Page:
Tips for making the transition to online learning

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The COVID-19 pandemic has affected almost all aspects of society and the economy. Education and training organizations have had to move quickly to develop and deliver online alternatives to their in-class programs.

Students who may not have taken online education before or were looking forward to the engagement and immediacy of an in-person learning experience, may be a bit intimidated by this “new normal”. Here are some tips for the executive education participant shifting to the online format.

1. Ensure technical requirements are met

A computer that can run the video conferencing platform will be needed, and it is wise to install and test it before class starts. Calling a friend to do a trial run is a good practice session. The user can test functions such as sending messages and mute/unmute audio, in case background noise or a disturbance occurs. Participants may contact the program coordinator or the school customer service team to report problems.

2. Prepare

One of the perks of online education means saving time by not having to commute. Participants can use that extra time for planning and preparation, including thorough study of assigned reading material and some independent research. They should go over the curriculum and course objectives, and ask the instructor any questions that arise.

An organized, private space for the class sessions should have as few distractions as possible. Many online courses require video connection, so background visuals need to be minimized. It is advisable to decide in advance what methods will be used to take notes, how digital material will be stored and what books and source material to have on hand.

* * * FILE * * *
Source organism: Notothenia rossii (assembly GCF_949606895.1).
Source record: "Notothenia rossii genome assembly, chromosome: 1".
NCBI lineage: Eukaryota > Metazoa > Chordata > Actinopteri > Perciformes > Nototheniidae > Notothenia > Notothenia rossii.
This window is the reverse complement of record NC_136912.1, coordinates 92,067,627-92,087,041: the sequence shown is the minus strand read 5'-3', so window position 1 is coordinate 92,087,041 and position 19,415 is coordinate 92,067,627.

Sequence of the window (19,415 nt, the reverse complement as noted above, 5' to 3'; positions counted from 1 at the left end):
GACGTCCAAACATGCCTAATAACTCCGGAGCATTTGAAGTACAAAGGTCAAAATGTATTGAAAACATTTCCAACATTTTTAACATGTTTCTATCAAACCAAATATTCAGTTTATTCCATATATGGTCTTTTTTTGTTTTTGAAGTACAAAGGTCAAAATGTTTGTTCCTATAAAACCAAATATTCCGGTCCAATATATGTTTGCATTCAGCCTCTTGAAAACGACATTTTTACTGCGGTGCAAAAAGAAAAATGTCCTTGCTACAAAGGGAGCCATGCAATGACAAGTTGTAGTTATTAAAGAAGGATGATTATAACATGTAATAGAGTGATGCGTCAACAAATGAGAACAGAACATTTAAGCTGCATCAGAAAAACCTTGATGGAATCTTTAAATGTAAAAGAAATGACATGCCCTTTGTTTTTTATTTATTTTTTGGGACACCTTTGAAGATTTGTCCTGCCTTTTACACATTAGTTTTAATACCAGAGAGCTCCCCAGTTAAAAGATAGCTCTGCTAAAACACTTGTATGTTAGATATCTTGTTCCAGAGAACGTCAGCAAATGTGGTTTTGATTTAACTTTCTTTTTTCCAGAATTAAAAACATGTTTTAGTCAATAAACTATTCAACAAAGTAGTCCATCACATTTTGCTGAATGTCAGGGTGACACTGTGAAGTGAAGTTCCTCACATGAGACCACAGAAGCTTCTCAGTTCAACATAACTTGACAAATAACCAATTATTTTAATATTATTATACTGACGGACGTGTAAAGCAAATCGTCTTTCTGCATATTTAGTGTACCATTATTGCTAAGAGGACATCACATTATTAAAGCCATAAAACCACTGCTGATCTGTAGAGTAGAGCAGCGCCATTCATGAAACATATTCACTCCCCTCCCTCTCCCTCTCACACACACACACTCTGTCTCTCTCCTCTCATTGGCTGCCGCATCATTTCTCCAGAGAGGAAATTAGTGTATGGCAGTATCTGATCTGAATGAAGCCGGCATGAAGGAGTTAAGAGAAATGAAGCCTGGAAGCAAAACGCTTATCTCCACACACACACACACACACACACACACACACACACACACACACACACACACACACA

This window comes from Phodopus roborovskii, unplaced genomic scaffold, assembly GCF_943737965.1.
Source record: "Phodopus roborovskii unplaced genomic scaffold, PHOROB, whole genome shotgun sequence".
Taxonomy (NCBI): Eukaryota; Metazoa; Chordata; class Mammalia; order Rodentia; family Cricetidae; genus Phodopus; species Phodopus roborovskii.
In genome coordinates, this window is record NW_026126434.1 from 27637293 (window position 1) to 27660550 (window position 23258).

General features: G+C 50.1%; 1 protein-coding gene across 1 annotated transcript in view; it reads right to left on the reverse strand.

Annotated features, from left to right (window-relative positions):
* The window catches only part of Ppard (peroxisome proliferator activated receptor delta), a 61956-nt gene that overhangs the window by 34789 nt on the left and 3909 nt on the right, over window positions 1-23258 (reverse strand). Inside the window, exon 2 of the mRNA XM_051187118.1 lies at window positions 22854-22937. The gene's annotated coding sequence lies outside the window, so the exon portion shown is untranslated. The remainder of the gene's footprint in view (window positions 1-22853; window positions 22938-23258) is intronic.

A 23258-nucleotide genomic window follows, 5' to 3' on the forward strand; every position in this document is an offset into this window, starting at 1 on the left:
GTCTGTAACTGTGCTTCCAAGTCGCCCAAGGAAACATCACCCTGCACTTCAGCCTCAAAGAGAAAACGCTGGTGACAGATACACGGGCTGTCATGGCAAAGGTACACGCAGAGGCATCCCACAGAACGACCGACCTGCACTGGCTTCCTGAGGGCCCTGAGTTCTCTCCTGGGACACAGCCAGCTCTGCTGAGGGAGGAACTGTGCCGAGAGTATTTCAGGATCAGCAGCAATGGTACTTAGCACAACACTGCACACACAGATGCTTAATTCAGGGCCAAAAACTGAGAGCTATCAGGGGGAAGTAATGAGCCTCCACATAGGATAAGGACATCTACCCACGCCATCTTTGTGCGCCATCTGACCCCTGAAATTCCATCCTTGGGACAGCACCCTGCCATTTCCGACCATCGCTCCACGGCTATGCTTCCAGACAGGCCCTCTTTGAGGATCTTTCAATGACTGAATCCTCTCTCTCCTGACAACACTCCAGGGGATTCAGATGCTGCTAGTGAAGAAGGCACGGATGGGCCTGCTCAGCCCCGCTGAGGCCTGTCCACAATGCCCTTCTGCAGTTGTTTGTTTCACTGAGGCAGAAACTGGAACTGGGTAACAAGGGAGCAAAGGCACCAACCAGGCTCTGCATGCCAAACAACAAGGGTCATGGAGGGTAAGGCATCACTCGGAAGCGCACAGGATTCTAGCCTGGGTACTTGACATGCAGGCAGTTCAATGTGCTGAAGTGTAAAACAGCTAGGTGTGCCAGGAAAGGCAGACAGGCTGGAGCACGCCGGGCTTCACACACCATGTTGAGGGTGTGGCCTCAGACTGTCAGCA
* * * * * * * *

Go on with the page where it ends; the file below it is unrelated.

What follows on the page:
3. Participate

It may be a challenge at first for some students to bring their full energy and engagement to the online learning experience, but it is necessary. Full attention and participation will be expected. Experience with online teams and using digital tools is highly beneficial in the workplace, as such skills are required in professional settings. Group breakout rooms featuring video chats for in-depth interaction with fellow participants will be a part of the program, requiring listening skills, open-mindedness and an alert, enquiring approach — just as one would expect in an in-person conversation.

4. Keep sight of goals

Like any learning experience, motivation and commitment are important for achieving results. Principles of experiential learning still apply as participants can interact with peers to give and receive constructive feedback. Focused attention will help any participant get the most out of the experience and emerge with more confidence, technical know-how and interpersonal skills.

5. Network

Even when they don’t meet in person, a connection is formed between participants when they discuss topics, learn together and collaborate on projects. Many online students keep in touch, even if it is just on social media. After completing any course at SEEC, it is beneficial to join the SEEC Alumni Network, to strengthen one’s connection with the Centre and network with other graduates.

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